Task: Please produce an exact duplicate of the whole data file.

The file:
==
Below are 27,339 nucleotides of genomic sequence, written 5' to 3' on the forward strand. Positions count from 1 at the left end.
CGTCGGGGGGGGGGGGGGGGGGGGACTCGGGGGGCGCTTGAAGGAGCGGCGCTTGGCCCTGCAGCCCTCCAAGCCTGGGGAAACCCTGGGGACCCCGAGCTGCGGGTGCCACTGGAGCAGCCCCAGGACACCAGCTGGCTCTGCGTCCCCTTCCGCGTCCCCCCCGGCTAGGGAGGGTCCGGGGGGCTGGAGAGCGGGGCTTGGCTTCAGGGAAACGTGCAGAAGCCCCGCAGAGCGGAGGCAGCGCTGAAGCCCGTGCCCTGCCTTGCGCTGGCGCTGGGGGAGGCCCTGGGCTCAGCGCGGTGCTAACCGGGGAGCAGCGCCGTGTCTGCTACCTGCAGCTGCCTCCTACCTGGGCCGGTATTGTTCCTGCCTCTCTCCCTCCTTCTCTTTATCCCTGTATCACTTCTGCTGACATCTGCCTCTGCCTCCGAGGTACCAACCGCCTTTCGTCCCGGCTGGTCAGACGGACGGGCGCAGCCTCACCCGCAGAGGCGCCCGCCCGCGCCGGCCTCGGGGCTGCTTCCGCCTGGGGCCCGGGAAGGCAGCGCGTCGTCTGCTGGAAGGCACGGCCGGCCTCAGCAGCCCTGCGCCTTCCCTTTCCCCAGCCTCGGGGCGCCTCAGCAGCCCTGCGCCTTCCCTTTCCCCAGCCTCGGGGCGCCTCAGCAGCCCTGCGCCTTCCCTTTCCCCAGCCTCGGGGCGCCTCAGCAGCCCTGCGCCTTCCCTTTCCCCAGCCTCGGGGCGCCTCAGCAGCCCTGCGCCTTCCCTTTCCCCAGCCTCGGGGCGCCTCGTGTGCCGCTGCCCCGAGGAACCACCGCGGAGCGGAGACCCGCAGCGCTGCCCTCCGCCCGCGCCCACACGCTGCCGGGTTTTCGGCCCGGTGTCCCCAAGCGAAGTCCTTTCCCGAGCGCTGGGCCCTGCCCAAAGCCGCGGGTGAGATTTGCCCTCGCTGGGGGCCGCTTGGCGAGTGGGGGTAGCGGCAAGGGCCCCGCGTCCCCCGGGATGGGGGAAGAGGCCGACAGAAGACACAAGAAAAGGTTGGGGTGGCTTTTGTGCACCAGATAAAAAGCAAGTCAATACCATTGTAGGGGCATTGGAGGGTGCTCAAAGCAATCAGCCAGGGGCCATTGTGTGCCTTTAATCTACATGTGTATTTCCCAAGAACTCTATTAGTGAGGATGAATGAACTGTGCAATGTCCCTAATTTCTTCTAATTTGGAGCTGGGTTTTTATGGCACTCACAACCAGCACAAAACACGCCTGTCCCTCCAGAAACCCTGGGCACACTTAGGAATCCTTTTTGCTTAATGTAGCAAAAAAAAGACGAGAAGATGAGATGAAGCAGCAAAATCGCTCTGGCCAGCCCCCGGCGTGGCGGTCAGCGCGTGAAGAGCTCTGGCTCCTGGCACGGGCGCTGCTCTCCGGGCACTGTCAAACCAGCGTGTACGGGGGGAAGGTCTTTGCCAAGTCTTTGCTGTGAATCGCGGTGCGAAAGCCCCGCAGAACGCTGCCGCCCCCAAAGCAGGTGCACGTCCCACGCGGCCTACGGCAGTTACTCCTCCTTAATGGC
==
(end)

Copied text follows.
Below are 27,339 nucleotides of genomic sequence, written 5' to 3' on the forward strand. Positions count from 1 at the left end.
CGTCGGGGGGGGGGGGGGGGGGGGACTCGGGGGGCGCTTGAAGGAGCGGCGCTTGGCCCTGCAGCCCTCCAAGCCTGGGGAAACCCTGGGGACCCCGAGCTGCGGGTGCCACTGGAGCAGCCCCAGGACACCAGCTGGCTCTGCGTCCCCTTCCGCGTCCCCCCCGGCTAGGGAGGGTCCGGGGGGCTGGAGAGCGGGGCTTGGCTTCAGGGAAACGTGCAGAAGCCCCGCAGAGCGGAGGCAGCGCTGAAGCCCGTGCCCTGCCTTGCGCTGGCGCTGGGGGAGGCCCTGGGCTCAGCGCGGTGCTAACCGGGGAGCAGCGCCGTGTCTGCTACCTGCAGCTGCCTCCTACCTGGGCCGGTATTGTTCCTGCCTCTCTCCCTCCTTCTCTTTATCCCTGTATCACTTCTGCTGACATCTGCCTCTGCCTCCGAGGTACCAACCGCCTTTCGTCCCGGCTGGTCAGACGGACGGGCGCAGCCTCACCCGCAGAGGCGCCCGCCCGCGCCGGCCTCGGGGCTGCTTCCGCCTGGGGCCCGGGAAGGCAGCGCGTCGTCTGCTGGAAGGCACGGCCGGCCTCAGCAGCCCTGCGCCTTCCCTTTCCCCAGCCTCGGGGCGCCTCAGCAGCCCTGCGCCTTCCCTTTCCCCAGCCTCGGGGCGCCTCAGCAGCCCTGCGCCTTCCCTTTCCCCAGCCTCGGGGCGCCTCAGCAGCCCTGCGCCTTCCCTTTCCCCAGCCTCGGGGCGCCTCAGCAGCCCTGCGCCTTCCCTTTCCCCAGCCTCGGGGCGCCTCGTGTGCCGCTGCCCCGAGGAACCACCGCGGAGCGGAGACCCGCAGCGCTGCCCTCCGCCCGCGCCCACACGCTGCCGGGTTTTCGGCCCGGTGTCCCCAAGCGAAGTCCTTTCCCGAGCGCTGGGCCCTGCCCAAAGCCGCGGGTGAGATTTGCCCTCGCTGGGGGCCGCTTGGCGAGTGGGGGTAGCGGCAAGGGCCCCGCGTCCCCCGGGATGGGGGAAGAGGCCGACAGAAGACACAAGAAAAGGTTGGGGTGGCTTTTGTGCACCAGATAAAAAGCAAGTCAATACCATTGTAGGGGCATTGGAGGGTGCTCAAAGCAATCAGCCAGGGGCCATTGTGTGCCTTTAATCTACATGTGTATTTCCCAAGAACTCTATTAGTGAGGATGAATGAACTGTGCAATGTCCCTAATTTCTTCTAATTTGGAGCTGGGTTTTTATGGCACTCACAACCAGCACAAAACACGCCTGTCCCTCCAGAAACCCTGGGCACACTTAGGAATCCTTTTTGCTTAATGTAGCAAAAAAAAGACGAGAAGATGAGATGAAGCAGCAAAATCGCTCTGGCCAGCCCCCGGCGTGGCGGTCAGCGCGTGAAGAGCTCTGGCTCCTGGCACGGGCGCTGCTCTCCGGGCACTGTCAAACCAGCGTGTACGGGGGGAAGGTCTTTGCCAAGTCTTTGCTGTGAATCGCGGTGCGAAAGCCCCGCAGAACGCTGCCGCCCCCAAAGCAGGTGCACGTCCCACGCGGCCTACGGCAGTTACTCCTCCTTAATGGC